Part I: That Hopey Changey Thing
Directed by Louis Contey
At TimeLine Theatre. Chicago
The Apply plays are a unique entrance into the voices of the people about our political landscape.
Play 1 That Hopey Changey Thing
“Summary: That Hopey Changey Thing is set on November 2, 2010. Before the play begins, Uncle Benjamin Apple (Mike Nussbaum), a well-known actor, has had a heart attack, which sent him into a coma. When he came out of the coma, he had serious amnesia. By the beginning of the play he has retired, and moved into his niece Barbara’s (Janet Ulrich Brooks) home in Rhinebeck, New York.”
Richard Apple (David Parks), the only brother, is a politically connected lawyer who works for NY state attorney General Andrew Cumo, whom he despises. Sister Jane (Mechelle Moe), a published writer, and her new boyfriend Tim (PJ Powers) arrive on this midterm election day to the family home in upstate Rhinebeck, NY. Uncle Benjamin joins the family for diner as they await sister Marian (Juliet Hart) as she finishes her local politicking.
That Hopey Chnagey Thing is playwright Richard Nelson’s Chekhovian styled family drama that gives audiences a realistic glimpse into the heart of human behavior in the context of the family. Through naturalistic dialogue (Nelson has a terrific ear for the way people speak), Nelson uses realistic passive-aggression and the inevitable opening of old wounds as the family’s struggle to keep civility is effectively played out with looks and non-verbal gestures. Besides the midterm elections and the state of the country, the Apples speak of both the state of Uncle Benjamin as he struggles (with Barbara’s devoted help) with acute amnesia.
The talk is glib, political, a tad cynical, yet always honest biting. Richard is the jaded one; Barbara the realistic one; Marian the activist; Jane the philosophical one, while Benjamin is the pure one ‘living in the now.’ Tim, the actor, is trying to blend in with the family while attempting to communicate acting wisdom from Benjamin. Thoughts on the nature and advocacy of theatre are highlighted. Janet Brooks and David Parks lead this terrific ensemble.
The lively exchanges quickly engage us with Nelson’s sharp dialogue. Personalities are defined, old gripes emerge, and the spirited political exchanges are presented as this sophisticated family engage in debates on election night. Director Lou Contey has a superb ensemble that smoothly inhabit their characters with honesty. That Hopey Changey Thing is an ensemble gem that thoroughly entertains as it engrosses us into the Apple family. As does the four play series ( “Play 2 Sweet and Sad and Play 4 Regular Singing) The Apple Plays are thought by Richard Nelson: ‘These plays are about the need to listen, the need for theater and … the need to be in the same room together.”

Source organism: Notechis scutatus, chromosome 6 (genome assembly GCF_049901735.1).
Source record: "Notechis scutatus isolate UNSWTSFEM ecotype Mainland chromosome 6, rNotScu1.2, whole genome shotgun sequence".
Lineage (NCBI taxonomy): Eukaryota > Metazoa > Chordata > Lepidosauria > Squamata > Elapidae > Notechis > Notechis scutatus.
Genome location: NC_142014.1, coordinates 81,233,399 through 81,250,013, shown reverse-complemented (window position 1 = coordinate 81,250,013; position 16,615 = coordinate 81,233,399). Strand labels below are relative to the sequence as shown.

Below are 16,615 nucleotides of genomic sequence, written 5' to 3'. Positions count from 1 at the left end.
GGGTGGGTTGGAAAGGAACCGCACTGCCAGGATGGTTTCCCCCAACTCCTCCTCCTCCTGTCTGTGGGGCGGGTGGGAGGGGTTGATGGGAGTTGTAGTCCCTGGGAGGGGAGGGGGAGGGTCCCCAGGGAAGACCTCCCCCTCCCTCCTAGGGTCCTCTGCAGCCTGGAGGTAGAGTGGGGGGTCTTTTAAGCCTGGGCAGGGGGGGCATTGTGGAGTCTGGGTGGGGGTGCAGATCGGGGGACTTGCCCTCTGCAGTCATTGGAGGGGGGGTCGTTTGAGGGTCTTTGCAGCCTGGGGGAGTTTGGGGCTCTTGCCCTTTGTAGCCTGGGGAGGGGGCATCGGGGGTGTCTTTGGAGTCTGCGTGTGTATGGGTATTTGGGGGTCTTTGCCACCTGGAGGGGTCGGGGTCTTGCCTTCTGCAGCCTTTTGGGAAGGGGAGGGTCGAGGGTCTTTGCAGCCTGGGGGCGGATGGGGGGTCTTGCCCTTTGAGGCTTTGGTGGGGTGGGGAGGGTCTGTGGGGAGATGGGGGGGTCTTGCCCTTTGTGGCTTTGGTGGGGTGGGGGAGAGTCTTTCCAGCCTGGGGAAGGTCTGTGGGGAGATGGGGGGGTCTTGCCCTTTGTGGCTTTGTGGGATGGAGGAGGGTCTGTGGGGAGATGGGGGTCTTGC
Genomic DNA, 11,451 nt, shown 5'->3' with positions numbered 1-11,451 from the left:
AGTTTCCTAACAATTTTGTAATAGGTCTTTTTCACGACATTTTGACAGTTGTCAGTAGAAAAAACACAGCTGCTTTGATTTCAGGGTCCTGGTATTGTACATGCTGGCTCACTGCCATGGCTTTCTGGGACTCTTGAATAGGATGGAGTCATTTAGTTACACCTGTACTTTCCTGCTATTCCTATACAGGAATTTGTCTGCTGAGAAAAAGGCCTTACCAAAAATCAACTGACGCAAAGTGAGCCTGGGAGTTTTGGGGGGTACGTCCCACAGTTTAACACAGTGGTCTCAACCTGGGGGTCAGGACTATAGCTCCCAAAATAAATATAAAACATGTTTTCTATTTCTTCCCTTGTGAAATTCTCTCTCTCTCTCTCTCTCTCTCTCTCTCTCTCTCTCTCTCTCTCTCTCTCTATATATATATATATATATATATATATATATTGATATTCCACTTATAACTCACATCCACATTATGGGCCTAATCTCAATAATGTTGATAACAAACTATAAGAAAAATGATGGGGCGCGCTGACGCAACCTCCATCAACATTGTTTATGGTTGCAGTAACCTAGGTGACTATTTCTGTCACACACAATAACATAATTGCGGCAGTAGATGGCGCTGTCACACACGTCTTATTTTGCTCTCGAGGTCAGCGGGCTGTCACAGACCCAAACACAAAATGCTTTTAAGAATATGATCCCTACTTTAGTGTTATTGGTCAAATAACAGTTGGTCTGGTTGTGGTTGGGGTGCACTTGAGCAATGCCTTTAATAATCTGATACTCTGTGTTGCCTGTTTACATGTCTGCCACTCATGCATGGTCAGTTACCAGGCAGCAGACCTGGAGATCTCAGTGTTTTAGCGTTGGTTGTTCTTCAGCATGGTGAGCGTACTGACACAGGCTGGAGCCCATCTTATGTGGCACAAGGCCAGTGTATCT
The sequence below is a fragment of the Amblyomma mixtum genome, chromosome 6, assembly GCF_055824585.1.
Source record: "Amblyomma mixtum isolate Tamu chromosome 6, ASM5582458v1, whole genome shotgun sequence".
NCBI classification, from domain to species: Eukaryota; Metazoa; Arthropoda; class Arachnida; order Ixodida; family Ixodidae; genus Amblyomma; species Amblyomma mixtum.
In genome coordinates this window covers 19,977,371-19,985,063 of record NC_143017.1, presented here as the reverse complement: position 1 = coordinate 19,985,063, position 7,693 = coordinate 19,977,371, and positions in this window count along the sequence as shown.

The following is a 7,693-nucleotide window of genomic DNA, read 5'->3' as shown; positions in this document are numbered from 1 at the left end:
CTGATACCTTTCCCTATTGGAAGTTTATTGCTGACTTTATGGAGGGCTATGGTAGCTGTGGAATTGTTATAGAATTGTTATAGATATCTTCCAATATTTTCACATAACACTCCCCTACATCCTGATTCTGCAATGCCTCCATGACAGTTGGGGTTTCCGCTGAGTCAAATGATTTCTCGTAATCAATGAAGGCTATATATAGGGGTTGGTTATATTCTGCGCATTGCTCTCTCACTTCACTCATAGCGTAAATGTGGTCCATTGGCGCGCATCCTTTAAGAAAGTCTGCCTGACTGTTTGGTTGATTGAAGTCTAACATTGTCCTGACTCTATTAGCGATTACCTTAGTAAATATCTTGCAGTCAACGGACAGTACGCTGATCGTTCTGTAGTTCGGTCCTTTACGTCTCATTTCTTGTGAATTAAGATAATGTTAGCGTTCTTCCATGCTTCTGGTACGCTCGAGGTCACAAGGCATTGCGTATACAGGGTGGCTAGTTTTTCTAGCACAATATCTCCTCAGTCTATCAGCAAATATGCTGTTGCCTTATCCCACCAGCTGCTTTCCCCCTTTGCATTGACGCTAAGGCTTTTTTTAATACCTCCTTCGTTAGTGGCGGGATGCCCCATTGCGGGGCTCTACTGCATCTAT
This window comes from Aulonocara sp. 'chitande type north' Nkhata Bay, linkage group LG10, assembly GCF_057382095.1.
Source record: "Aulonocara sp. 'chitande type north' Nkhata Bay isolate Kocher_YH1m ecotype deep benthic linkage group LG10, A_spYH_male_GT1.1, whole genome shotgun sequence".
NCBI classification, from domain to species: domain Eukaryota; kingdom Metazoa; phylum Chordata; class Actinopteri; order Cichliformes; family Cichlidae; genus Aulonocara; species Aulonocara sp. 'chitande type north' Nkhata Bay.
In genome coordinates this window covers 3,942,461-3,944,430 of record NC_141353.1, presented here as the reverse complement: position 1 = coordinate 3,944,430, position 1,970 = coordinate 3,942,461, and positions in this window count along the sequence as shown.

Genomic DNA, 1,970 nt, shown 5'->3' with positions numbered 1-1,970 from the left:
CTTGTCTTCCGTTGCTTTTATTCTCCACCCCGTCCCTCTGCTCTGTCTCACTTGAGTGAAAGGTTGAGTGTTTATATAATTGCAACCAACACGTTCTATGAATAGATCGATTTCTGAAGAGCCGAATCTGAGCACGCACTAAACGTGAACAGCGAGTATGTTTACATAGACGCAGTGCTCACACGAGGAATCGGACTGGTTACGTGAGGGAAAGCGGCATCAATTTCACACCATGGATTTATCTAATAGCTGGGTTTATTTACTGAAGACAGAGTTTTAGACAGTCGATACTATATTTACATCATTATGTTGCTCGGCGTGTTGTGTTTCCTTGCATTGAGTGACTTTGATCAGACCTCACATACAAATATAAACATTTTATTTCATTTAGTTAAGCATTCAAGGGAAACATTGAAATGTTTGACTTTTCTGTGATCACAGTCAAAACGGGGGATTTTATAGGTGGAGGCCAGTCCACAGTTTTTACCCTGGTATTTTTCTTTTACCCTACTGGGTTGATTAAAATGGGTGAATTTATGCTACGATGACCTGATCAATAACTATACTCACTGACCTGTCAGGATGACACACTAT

I can’t not recommend these Apple plays enough: That Hopey Changey Thing is 1 hour and 40 minutes of delight as it stands as a specially unique theatrical experience that, together with Sorry can become two enchanting evening of theatre. See them separately in either order to do a marathon on weekends -but-see these two major plays by one of the finest living playwrights.
Play 3 Sorry
“Summary: Sorry is set on November 6, 2012 (Presidential Election Night). Richard has been on a lengthy business trip to England; Barbara and Marian have been waiting for his return before moving Benjamin to an assisted living home, a move which Barbara has been resisting. Marian continues to share Barbara’s house with Barbara and Benjamin. Once again, The Apple family gathers but this time it is for a dreaded and possibly dangerous event. Benjamen’s amnesia has led him to lose all inhibitions about sensual propitiates to the extent that he has made uncomfortable advances on Barbara.
As he does in all the Apple plays, Nelson weaves political thought into family exchanges with playful and smart references to the power and usefulness of live theatre to comment and enrich our lives. Mike Nussbaum is terrific as the lost elder caught up in his forgetfulness. He leads a stellar cast through the Apple family adventures. We hear our own voices as Nelson empowers his people to voice out thoughts, concerns, and opinions. In all the Apple plays, Nelson give a wide spectrum of ideas a voice. At 1 hour and 40 minutes, our seat at the Apple family’s table is cherished. All that food got me hungry.
Be sure to take in both of the Apple plays – they are superbly acted, smartly written as they give us the people’s voice that is surly more honest (and accurate) that all those mouthy pundits on TV ans Online
Both plays are Highly Recommended
Talk Theatre in Chicago podcast
Date Reviewed: January 25, 2015
Both plays Jeff Recommended
For more info checkout the Apple Plays page at theatreinchicago.com
At TimeLine theatre, 615 W. Wellington, Chicago, IL, call 773-281-8463, www.timelinetheatre.com, tickets $30 – 52,in repertory, Tuesday thru Sundays, running time for both plays is 1 hour 40 minutes each, through April 19, 2015